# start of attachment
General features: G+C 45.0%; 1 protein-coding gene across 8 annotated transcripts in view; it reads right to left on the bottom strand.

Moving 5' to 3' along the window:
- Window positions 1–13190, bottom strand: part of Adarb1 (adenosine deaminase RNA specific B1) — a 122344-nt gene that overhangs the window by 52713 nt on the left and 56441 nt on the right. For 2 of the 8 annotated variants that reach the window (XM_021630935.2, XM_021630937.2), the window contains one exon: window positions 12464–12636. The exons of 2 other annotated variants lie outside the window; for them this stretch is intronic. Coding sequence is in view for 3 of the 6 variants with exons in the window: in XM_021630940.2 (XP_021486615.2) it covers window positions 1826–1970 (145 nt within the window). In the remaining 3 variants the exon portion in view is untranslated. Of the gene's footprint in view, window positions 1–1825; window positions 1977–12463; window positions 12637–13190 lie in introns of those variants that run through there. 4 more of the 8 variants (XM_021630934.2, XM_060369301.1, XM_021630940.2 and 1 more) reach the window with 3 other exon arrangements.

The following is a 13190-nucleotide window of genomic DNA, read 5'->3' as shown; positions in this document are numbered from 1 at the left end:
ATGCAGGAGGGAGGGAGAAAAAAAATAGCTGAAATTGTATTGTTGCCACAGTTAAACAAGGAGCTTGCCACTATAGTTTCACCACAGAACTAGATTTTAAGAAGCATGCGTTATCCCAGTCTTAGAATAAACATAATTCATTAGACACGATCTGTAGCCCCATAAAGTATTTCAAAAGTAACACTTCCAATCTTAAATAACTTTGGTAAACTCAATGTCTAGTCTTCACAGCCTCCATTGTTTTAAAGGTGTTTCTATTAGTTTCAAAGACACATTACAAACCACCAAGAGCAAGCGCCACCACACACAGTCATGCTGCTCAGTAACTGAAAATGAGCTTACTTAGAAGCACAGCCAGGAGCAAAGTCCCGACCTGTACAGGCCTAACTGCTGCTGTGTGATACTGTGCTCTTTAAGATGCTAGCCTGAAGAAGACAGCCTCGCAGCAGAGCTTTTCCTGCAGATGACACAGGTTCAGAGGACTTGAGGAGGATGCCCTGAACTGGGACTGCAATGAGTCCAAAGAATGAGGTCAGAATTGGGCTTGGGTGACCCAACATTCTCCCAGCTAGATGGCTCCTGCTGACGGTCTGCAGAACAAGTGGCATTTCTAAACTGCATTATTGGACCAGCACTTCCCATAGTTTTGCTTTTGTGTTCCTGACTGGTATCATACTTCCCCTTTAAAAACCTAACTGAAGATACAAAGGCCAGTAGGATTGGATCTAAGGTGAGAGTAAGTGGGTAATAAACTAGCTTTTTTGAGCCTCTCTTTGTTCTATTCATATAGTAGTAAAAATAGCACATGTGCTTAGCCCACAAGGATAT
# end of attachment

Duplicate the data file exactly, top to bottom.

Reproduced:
General features: G+C 45.0%; 1 protein-coding gene across 8 annotated transcripts in view; it reads right to left on the bottom strand.

Moving 5' to 3' along the window:
- Window positions 1–13190, bottom strand: part of Adarb1 (adenosine deaminase RNA specific B1) — a 122344-nt gene that overhangs the window by 52713 nt on the left and 56441 nt on the right. For 2 of the 8 annotated variants that reach the window (XM_021630935.2, XM_021630937.2), the window contains one exon: window positions 12464–12636. The exons of 2 other annotated variants lie outside the window; for them this stretch is intronic. Coding sequence is in view for 3 of the 6 variants with exons in the window: in XM_021630940.2 (XP_021486615.2) it covers window positions 1826–1970 (145 nt within the window). In the remaining 3 variants the exon portion in view is untranslated. Of the gene's footprint in view, window positions 1–1825; window positions 1977–12463; window positions 12637–13190 lie in introns of those variants that run through there. 4 more of the 8 variants (XM_021630934.2, XM_060369301.1, XM_021630940.2 and 1 more) reach the window with 3 other exon arrangements.

The following is a 13190-nucleotide window of genomic DNA, read 5'->3' as shown; positions in this document are numbered from 1 at the left end:
ATGCAGGAGGGAGGGAGAAAAAAAATAGCTGAAATTGTATTGTTGCCACAGTTAAACAAGGAGCTTGCCACTATAGTTTCACCACAGAACTAGATTTTAAGAAGCATGCGTTATCCCAGTCTTAGAATAAACATAATTCATTAGACACGATCTGTAGCCCCATAAAGTATTTCAAAAGTAACACTTCCAATCTTAAATAACTTTGGTAAACTCAATGTCTAGTCTTCACAGCCTCCATTGTTTTAAAGGTGTTTCTATTAGTTTCAAAGACACATTACAAACCACCAAGAGCAAGCGCCACCACACACAGTCATGCTGCTCAGTAACTGAAAATGAGCTTACTTAGAAGCACAGCCAGGAGCAAAGTCCCGACCTGTACAGGCCTAACTGCTGCTGTGTGATACTGTGCTCTTTAAGATGCTAGCCTGAAGAAGACAGCCTCGCAGCAGAGCTTTTCCTGCAGATGACACAGGTTCAGAGGACTTGAGGAGGATGCCCTGAACTGGGACTGCAATGAGTCCAAAGAATGAGGTCAGAATTGGGCTTGGGTGACCCAACATTCTCCCAGCTAGATGGCTCCTGCTGACGGTCTGCAGAACAAGTGGCATTTCTAAACTGCATTATTGGACCAGCACTTCCCATAGTTTTGCTTTTGTGTTCCTGACTGGTATCATACTTCCCCTTTAAAAACCTAACTGAAGATACAAAGGCCAGTAGGATTGGATCTAAGGTGAGAGTAAGTGGGTAATAAACTAGCTTTTTTGAGCCTCTCTTTGTTCTATTCATATAGTAGTAAAAATAGCACATGTGCTTAGCCCACAAGGATAT